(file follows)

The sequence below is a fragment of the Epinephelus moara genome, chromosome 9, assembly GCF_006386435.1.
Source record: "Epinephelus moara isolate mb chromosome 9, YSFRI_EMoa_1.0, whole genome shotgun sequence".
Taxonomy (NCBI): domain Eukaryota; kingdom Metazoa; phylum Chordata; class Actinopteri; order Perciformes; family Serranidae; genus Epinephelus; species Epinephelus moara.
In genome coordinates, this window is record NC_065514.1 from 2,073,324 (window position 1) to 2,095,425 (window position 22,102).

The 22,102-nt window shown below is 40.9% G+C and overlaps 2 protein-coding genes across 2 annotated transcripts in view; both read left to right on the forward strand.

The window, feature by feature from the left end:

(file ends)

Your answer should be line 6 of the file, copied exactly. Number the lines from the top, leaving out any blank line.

The window, feature by feature from the left end: